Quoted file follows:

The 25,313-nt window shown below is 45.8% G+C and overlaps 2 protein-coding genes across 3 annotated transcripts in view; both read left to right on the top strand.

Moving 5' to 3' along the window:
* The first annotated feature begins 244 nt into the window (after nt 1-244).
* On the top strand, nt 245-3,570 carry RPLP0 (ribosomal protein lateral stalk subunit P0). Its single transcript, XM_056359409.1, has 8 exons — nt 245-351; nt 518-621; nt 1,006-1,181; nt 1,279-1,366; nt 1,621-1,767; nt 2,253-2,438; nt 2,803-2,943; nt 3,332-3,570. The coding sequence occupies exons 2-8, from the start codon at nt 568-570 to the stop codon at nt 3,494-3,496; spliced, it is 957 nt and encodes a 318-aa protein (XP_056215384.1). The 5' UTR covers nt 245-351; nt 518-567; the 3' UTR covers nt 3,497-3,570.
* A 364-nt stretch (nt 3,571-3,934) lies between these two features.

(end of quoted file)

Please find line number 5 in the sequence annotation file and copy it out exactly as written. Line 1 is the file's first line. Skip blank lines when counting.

* A 364-nt stretch (nt 3,571-3,934) lies between these two features.